Journey for Margaret is a movie interpreted in different ways from 1942 to today. For 1940s audiences, the movie is a rousing call to arms for the nuclear family to band together; a condemnation against isolationism and the need for compassion for our British allies as embodied by two orphaned children. For today’s audience, Journey for Margaret is a bittersweet tale of a couple coming together during wartime and embracing two children who need their love. Whereas that plot was originally there for 1940s audiences, Journey for Margaret is hard to swallow today. Its rallying cry prevents the audience from feeling any emotion not conveyed via lengthy speeches, yelling, and patriotic music. Despite its star-making début of young Margaret O’Brien, it’s hard to see her possessing any discernible talent which, thankfully, ended up proving false.
John Davis (Robert Young) is an American reporter living in London with his pregnant wife, Nora (Laraine Day). When the couple loses their baby during the Blitz, the two find themselves drifting apart. When visiting an English shelter for orphans, John takes a shine to two young children (William Severn and O’Brien) looking for a home.
Journey for Margaret is about the end of innocence and the beginning of a new breed of innocence, and that’s encapsulated best through Margaret O’Brien’s début. O’Brien plays the eponymous Margaret, loving the name so much she dropped her given name (Angela) in favor of Margaret; this was a common technique for stars to take on the name of their début character. Sadly, the movie marked the end for director W.S. Van Dyke who famously directed several classics including The Thin Man. Van Dyke was struggling with cancer and heart disease and committed suicide shortly after Journey for Margaret’s completion. Van Dyke’s heartwarming exploration of domesticity remains at the heart of the film, especially incorporating the nuclear family and its resilience to the growing war.
The script’s intentions come off as preachy and overtly patriotic at times, especially when Young gives not one, but two separate speeches where he raises his voice to convey seriousness. Shouting isn’t required to convey a message, so when Young winds it up you take notice, not for the message but to wonder why he’s yelling at you. Margaret O’Brien doesn’t get away from this either. We’re introduced to her character when she’s returned to the orphanage by her adoptive mother. The head social worker says Margaret is allowed to cry, and boy does the kid take it to heart. It’s hard to blame the child actress too much, she was only five years old, but she starts to oversell it and as you watch her ramp it up you’re also wondering why the people around her let it go on for so long.
Coming out in the heart of WWII there’s a distinct air of American can-do spirit, and our all-American couple with the generic name of Davis get a first-hand look at the tragedy of the war they’re entering. American isolationism lasted a long time, all while the British and other Allied countries were fighting for several years. As John witnesses the horrors of the bombing, and the children left behind, he becomes angry and, much like America, can no longer ignore it. His anger is heightened once the Blitz ends up causing Nora to miscarry their first child in their own personal Pearl Harbor. There are a few affecting scenes, particularly one where a small child says her nightly prayers as bombs drop outside their shelter. If anything, Journey for Margaret depicts an oft-ignored element of WWII: the children who couldn’t leave the country and had no one to care for them.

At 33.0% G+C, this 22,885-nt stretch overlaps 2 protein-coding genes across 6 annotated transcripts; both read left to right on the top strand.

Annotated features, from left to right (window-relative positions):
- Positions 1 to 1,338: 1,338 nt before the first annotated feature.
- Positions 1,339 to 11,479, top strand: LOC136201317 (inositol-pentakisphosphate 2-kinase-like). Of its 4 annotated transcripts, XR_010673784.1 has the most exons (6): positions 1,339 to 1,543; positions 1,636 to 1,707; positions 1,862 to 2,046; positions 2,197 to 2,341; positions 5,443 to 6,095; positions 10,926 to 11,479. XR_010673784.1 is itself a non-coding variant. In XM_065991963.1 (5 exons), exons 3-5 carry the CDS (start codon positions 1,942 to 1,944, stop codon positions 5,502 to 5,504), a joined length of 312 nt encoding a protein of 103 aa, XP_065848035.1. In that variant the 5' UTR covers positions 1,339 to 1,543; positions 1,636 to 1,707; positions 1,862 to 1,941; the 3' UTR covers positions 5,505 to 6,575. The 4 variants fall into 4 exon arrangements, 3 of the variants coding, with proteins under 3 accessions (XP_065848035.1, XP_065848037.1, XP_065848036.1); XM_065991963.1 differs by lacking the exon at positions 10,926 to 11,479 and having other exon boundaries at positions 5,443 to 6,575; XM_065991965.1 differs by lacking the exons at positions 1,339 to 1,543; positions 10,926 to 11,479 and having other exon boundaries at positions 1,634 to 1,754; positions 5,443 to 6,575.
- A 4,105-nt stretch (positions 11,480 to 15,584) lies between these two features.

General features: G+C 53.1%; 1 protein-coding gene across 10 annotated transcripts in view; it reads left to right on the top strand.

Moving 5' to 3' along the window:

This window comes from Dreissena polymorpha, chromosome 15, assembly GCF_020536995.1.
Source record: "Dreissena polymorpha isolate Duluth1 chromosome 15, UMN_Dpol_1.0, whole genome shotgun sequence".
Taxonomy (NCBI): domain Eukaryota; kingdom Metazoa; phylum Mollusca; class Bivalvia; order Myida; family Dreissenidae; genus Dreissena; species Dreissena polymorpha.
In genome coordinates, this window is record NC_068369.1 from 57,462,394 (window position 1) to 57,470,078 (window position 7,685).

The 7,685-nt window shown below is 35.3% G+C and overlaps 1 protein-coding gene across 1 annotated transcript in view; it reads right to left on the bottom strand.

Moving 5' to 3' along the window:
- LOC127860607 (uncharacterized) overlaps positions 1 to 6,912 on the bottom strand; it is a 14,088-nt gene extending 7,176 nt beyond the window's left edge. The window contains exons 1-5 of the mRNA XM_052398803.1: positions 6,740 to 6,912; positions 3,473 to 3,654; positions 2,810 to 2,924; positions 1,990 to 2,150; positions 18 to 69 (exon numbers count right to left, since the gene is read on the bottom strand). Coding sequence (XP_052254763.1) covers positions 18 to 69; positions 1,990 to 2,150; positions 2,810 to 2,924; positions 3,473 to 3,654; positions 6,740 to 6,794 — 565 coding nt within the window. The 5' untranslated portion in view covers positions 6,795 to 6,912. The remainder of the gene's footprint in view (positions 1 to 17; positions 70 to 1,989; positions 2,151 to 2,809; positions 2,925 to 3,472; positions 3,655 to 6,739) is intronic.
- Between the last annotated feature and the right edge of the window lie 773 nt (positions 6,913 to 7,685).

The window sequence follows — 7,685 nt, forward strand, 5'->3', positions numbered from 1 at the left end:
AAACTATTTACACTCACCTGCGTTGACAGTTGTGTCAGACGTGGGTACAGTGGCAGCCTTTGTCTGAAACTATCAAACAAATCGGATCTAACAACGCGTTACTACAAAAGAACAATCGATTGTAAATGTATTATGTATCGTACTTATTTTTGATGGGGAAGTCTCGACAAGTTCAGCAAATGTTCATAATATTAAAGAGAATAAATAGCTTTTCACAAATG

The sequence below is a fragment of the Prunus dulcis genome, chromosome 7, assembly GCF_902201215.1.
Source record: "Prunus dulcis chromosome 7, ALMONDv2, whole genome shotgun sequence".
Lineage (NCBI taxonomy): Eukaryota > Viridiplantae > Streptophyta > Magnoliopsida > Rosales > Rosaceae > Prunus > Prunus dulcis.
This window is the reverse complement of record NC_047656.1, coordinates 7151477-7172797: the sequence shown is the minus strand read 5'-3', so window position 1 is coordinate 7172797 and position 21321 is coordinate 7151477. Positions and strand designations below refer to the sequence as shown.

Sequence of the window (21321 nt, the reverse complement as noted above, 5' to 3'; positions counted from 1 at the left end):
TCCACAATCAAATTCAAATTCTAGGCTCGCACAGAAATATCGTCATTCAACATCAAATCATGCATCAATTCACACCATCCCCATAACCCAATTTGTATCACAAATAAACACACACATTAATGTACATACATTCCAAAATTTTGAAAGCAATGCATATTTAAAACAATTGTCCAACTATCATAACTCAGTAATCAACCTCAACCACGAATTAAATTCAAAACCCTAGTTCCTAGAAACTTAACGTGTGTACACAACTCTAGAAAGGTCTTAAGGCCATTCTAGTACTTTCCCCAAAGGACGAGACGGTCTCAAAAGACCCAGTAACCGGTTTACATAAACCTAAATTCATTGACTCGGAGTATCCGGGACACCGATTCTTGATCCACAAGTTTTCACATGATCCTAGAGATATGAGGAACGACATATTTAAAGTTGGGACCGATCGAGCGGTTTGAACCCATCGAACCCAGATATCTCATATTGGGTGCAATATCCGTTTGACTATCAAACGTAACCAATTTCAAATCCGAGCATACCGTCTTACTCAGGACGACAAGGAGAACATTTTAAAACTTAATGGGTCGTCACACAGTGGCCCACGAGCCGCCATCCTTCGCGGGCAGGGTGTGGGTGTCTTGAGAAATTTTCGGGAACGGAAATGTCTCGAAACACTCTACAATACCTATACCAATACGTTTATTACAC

Robert Young is the adult center of the movie, but this is a vehicle meant for its child stars. I say stars, but there’s a reason this film isn’t called Journey for Peter. Outside of her crying sequence, O’Brien is adorable and the movie’s beginnings are similar to Lost Angel, both detailing a man without children coming to terms with fatherhood. Unfortunately, O’Brien’s acting is limited to crying and looking cherubic. She worked far better as a comedic child star than a dramatic one. William Severn is cute, but whenever he’s on-screen I thought I was watching Children of the Damned. He’d work great alongside Charles Laughton from The Barretts of Wimpole Street. Severn has a tendency to look at Young like he’s going to eat him, and I dare you to not shudder when he says “my Mr. Davis.”
It’s easy to tear the movie apart with today’s knowledge. It’s mentioned that the children John meets are emotionally disturbed, yet they’re given to people with no knowledge of how to handle them and are quickly returned. Even Margaret’s third foster parent tells her straight-up “We don’t know what to do with you.” The movie’s happy ending seeks to wipe clean the slate, showing love as the cure for these kids. The third act perpetuates the idea that children are often the ignored ones in wartime, a fantastic element worth exploring, but the script dilutes the whole thing with Davis asking various passengers on a plane to give up their luggage so the children can escape the country. It’s hard to fathom people balking at deciding whether luggage or children are more important. Your iPod or your kids? It’s heavy-handed for a reason, but funny today.
Journey for Margaret is a product of its time and its patriotism comes off as abrasive in parts. Robert Young is a solid all-American lead and Margaret O’Brien is adorable, even though this isn’t the best launchpad for showcasing her brand of talent.
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